Medicare: Dozens of Drugmakers Raised Prices Faster Than Inflation

Medicare: Biden administration slams pharmaceutical companies for steep price hikes on certain prescription drugs.

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Dozens of pharmaceutical companies will be required to pay rebates to the Medicare program after they were found to have raised prices of 48 Part B drugs faster than the rate of inflation.

There were "outrageous price hikes" on medications that more than 750,000 seniors take annually, according to a recent Biden administration announcement. Drug companies are required to pay the rebates under the administration’s Inflation Reduction Act, which was passed last year.

To that end, the Department of Health and Human Services (HHS) has released the list of the 48 drugs that hiked prices faster than inflation and may be subject to rebates in the first quarter of 2024. Starting on January 1, some beneficiaries who take these drugs will have a lower coinsurance than what they would have otherwise and their out-of-pocket costs may decrease by $1 to as much as $2,786 per dose, HHS said.

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The administration said that a total of 64 drugs, whose prices rose faster than inflation during the last four quarters, may be subject to rebates. This includes the endocrine disorder drug Signifor, it said, adding that beneficiaries who take this drug may save $311 per monthly dose starting in January.

The announcement comes on the heels of the closing of Medicare's annual open enrollment period for 2024.

New HHS report on the first 10 drugs selected for talks

Earlier this year, the Centers for Medicare & Medicaid Services (CMS) listed the first 10 drugs selected for talks with pharmaceutical companies under the Medicare drug price negotiation program.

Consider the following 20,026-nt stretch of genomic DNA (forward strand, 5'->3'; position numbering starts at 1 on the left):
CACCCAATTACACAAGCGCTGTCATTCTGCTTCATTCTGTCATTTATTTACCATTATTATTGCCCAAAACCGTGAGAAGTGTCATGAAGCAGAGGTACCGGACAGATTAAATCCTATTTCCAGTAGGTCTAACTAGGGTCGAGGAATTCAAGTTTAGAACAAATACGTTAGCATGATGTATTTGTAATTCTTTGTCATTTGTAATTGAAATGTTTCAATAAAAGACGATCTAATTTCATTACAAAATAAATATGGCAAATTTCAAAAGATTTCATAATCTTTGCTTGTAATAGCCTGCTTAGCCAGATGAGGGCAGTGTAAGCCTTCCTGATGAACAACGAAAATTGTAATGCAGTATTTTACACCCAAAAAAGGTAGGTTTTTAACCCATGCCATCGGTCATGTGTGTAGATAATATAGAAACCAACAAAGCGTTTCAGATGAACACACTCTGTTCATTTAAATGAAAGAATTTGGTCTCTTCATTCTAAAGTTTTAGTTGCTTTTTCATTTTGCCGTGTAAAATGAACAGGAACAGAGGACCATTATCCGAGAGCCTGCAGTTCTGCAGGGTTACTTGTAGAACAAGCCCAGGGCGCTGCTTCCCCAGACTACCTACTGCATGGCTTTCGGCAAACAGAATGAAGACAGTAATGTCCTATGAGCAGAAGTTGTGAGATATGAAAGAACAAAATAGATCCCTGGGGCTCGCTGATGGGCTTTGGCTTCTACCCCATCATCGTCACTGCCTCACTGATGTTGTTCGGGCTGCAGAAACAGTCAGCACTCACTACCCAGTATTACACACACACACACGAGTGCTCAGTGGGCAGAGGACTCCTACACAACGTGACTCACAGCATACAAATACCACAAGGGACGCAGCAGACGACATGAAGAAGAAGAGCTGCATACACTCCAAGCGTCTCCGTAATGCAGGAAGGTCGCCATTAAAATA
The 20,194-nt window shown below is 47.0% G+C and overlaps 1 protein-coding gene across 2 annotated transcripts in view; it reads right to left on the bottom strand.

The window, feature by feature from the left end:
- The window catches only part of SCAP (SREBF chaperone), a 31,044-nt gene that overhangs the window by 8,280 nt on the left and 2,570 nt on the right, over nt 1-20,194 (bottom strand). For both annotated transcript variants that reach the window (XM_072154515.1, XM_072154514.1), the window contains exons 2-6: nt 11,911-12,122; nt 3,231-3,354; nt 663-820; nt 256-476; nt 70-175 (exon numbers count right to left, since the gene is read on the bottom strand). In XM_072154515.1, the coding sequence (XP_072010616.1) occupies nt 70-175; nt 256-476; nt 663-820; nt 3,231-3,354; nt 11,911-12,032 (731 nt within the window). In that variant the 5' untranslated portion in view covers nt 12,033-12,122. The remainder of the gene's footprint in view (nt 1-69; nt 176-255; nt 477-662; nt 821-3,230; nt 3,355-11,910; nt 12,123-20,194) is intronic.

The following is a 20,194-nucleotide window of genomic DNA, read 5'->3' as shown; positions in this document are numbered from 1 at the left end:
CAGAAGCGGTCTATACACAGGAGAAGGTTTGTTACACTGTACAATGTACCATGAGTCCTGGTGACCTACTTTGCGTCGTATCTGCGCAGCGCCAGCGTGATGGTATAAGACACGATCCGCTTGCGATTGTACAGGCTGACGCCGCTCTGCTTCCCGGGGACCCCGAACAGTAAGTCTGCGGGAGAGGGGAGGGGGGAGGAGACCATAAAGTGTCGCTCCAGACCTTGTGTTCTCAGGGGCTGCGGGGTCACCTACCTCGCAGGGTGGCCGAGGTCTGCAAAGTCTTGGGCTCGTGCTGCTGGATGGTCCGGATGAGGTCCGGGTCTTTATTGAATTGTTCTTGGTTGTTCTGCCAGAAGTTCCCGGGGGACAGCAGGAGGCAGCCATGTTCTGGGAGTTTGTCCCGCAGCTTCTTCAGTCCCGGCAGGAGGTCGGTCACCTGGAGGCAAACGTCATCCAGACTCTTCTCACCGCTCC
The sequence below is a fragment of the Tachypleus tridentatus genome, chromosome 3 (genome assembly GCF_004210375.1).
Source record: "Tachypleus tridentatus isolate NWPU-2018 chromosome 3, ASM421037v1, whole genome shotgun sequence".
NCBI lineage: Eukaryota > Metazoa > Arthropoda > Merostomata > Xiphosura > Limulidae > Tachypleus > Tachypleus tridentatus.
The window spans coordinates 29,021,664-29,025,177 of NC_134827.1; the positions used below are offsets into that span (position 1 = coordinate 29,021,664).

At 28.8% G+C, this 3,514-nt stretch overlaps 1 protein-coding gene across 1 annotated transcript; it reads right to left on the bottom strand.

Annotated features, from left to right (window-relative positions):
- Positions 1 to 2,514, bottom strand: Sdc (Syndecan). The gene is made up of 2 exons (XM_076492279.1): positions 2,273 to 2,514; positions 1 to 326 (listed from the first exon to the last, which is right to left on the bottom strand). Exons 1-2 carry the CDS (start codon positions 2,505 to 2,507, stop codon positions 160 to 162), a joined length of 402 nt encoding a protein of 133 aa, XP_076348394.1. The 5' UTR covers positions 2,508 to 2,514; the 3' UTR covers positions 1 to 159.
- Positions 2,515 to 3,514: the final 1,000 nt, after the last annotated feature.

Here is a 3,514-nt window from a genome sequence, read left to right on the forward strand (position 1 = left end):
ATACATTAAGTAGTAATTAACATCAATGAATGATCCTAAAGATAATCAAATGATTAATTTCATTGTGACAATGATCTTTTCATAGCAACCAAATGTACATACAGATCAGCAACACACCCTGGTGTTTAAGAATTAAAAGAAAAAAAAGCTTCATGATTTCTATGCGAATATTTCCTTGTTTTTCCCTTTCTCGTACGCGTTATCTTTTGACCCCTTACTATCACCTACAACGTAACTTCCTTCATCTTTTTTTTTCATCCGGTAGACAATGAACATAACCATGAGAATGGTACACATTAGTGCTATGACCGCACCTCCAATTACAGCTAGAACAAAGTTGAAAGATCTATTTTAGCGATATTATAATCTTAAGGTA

HHS has now issued a new report on the 10 drugs selected for that first cycle of the program. The report found that total Medicare Part D spending on the 10 drugs more than doubled from 2018 to 2022 — more than three times as fast as for all Part D drugs over the same period, HHS said.

“These first 10 drugs make up nearly 20 percent of spending in the Medicare Part D drug benefit,” said Rebecca Haffajee, principal deputy assistant secretary under the Assistant Secretary for Planning and Evaluation (ASPE), which produced the report. “Negotiating prices on these drugs has the potential for significant savings to enrollees, taxpayers, and the Medicare program. As additional drugs are selected for negotiation in future years, the benefits of negotiation will continue to grow.”

Drug companies push back

Drugmakers have fought back against the price negotiation talks, saying that lower revenues for pharmaceutical companies will discourage investments in new technology and medicines to help find cures and treatments, as described in a July 23 New York Times report.

Guidance on CMS and HHS programs

The CMS and HHS provide a variety of reports and guidance documents on these and other Medicare programs. For more information on reducing coinsurance for certain Part B rebatable drugs under the Medicare prescription drug inflation rebate program, see this CMS fact sheet. Revised guidance in a Q and A format on the program, can be found here. For revised guidance on Part D, visit this CMS site.

For more information on the Medicare drug price negotiation program, the HHS provides the full ASPE report here.

Senior News Editor

Esther D’Amico is Kiplinger’s senior news editor. A long-time antitrust and congressional affairs journalist, Esther has covered a range of beats including infrastructure, climate change and the industrial chemicals sector. She previously served as chief correspondent for a financial news service where she chronicled debates in and out of Congress, the Department of Justice, the Federal Trade Commission and the Commerce Department with a particular focus on large mergers and acquisitions. She holds a bachelor’s degree in journalism and in English.

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